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The second coming of the Avon Lady


dark backgroundIt’s still a business that’s predominantly run by women for women. But that extra X chromosome is about the only thing that today’s direct salespeople have in common with their 1950s counterparts. The suburban housewives who flogged Tupperware and Mary Kay have now been replaced by doctors, lawyers and business executives who are driving a direct sales boom in Canada.

Last year, direct sales companies in this country sold about $2.2 billion in consumer goods, according to data from the Direct Sellers Association. Over the past 10 years, the sector has seen a slow but steady 20% increase in sales figures. As well, in 2006 there were 41 direct sales companies in the country; today, there are 75. While Mary Kay still has her disciples, the new generation of direct sellers has given rise to an added trendiness — California-based Stella & Dot, for example, can brag that celebrities such as Selena Gomez, Katy Perry, Nina Dobrev and Jennifer Aniston are wearing its designer jewellery. Stella & Dot’s high-quality products and coolness factor are just part of the equation; the compensation — six-figure cash bonuses — attracts a savvier-than-ever sales force. Danielle Redner, the 42-year-old vice-president of training for Stella & Dot, who is based in London, Ontario, says, “You should be able to work 40-hour weeks from home and be paid a comparable salary.”

It’s this mentality, combined with a tough economy, that is powering a resurgence in the popularity of direct sales jobs. “We’ve seen traditional jobs get more difficult, pensions are gone, contract work is more prevalent. [Our company] is so relevant and so on message,” says Janice Gerol, vice-president and general manager of Pampered Chef Canada and Mexico, a supplier of kitchen tools and cookbooks. “My father worked for 45 years for the same company. Those days are slipping by. People aren’t living for a pension and a retirement. They want to work less and have more fun.”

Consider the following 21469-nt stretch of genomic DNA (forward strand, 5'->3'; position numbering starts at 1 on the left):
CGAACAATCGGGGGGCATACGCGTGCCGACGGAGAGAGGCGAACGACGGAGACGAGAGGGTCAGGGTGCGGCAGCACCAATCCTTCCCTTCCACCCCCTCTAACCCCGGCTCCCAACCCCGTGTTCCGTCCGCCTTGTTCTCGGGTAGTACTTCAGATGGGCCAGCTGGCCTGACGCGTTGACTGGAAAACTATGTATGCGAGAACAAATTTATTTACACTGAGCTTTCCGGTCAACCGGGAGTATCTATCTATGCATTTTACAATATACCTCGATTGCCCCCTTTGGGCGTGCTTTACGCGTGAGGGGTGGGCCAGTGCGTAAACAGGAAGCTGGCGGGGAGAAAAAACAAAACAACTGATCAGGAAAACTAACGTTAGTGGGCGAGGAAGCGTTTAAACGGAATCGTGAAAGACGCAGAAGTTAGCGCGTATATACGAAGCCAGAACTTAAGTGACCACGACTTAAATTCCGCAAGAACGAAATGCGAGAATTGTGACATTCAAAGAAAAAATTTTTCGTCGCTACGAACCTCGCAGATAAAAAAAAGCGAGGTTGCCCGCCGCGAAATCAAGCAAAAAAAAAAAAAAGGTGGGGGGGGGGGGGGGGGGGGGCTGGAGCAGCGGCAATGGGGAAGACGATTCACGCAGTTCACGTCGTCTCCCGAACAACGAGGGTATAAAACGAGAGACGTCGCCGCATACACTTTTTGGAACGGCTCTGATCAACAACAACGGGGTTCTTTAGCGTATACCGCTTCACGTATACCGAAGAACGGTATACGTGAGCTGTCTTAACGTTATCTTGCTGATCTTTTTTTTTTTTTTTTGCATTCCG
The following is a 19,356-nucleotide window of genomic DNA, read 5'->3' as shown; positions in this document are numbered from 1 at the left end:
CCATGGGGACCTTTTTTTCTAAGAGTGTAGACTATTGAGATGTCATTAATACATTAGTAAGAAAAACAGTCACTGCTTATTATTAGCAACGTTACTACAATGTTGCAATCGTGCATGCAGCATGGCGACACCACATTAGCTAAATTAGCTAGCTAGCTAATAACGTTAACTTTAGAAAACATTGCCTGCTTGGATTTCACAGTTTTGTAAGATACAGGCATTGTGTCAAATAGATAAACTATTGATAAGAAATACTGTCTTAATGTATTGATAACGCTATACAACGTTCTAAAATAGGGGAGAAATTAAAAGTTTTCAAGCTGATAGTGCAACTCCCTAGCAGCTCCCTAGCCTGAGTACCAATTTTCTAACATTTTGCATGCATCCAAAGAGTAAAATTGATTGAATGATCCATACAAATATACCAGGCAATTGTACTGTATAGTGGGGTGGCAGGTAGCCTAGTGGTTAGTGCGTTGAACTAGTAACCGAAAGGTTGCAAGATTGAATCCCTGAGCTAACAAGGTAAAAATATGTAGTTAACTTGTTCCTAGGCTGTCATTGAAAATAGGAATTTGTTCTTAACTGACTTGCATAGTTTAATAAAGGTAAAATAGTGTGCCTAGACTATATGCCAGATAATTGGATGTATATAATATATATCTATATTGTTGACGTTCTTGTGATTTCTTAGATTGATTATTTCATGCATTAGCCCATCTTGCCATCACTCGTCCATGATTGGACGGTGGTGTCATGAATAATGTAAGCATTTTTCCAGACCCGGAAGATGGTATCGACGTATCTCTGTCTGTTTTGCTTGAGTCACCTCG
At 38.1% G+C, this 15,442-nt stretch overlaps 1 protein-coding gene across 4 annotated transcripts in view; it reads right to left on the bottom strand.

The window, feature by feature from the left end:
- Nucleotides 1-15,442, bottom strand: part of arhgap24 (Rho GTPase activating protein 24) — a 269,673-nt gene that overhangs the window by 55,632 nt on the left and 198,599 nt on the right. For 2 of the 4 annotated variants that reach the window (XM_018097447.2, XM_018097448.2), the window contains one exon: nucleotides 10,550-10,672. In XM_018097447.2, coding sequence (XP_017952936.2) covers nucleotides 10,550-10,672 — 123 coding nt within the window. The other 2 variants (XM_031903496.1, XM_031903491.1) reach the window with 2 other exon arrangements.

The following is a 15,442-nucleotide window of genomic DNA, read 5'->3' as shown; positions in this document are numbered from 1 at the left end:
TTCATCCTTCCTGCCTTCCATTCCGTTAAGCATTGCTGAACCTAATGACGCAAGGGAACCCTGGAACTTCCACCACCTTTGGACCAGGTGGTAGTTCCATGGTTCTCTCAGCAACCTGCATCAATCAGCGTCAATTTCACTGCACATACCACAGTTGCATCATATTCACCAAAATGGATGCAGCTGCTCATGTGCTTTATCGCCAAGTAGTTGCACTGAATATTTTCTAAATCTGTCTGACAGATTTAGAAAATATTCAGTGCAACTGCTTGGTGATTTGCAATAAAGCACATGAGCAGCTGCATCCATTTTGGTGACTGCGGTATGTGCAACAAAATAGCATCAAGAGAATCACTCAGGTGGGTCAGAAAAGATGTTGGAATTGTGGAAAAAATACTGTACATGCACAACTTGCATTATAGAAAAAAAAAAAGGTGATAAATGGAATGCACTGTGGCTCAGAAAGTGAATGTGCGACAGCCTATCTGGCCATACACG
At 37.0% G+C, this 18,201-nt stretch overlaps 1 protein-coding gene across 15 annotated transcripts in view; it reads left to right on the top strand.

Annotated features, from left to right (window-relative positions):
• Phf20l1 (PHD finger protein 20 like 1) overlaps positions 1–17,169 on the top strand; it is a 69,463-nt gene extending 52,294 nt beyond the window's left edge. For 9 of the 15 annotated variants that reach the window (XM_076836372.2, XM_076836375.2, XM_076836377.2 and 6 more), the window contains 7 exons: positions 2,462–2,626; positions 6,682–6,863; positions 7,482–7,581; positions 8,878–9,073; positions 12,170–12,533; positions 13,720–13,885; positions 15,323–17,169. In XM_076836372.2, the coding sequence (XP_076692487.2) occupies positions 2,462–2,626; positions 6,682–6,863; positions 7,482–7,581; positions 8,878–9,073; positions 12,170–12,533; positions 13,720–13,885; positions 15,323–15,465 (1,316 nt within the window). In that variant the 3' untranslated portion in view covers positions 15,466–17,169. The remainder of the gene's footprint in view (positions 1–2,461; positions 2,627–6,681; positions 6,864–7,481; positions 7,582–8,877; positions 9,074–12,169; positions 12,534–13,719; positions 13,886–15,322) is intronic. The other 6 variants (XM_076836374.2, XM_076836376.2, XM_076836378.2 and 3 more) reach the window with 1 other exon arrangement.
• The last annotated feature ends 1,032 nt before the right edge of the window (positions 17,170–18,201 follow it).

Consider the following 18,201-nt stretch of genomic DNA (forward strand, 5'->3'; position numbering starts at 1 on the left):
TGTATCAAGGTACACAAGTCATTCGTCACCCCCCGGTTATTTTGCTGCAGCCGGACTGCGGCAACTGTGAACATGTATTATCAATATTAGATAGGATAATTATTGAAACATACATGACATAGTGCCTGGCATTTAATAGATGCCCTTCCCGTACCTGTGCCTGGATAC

Derek Hassay, a professor of marketing at the University of Calgary, is one of the few academics in North America who specialize in studying direct sales. “Why is this becomehappening? Think about how satisfying the corporate environment is,” says Hassay. “In many professions…you can’t have an eight-hour day and have a career any more. And if you live in Toronto, you’ve got two hours of commuting on either side. Is that fulfilling?”

Direct-sales converts, most of whom dictate their own hours and volume of work, agree. They prefer the autonomy of building up their own clientele; the more ambitious ones assemble a team of salespeople whom they train and manage. In most models, a direct salesperson makes around 20% commission on products they sell themselves, plus an additional cut of 3% to 4% on their team members’ sales. Direct sellers are quick to point out that this arrangement does not equate to a pyramid scheme — overrides (compensation received by a direct seller on the sales made by their team) are paid out by the parent company, not by one direct seller to another. Done right, it is legal and can be quite lucrative. One of Stella & Dot’s direct sellers in Canada earned more than $60,000 in one month alone last year. “These are normal people who have normal lives, and they’re plugging themselves into this ready-made system,” says Danielle Redner. “They see how lucrative it can be, and they want to spread that good fortune around.”

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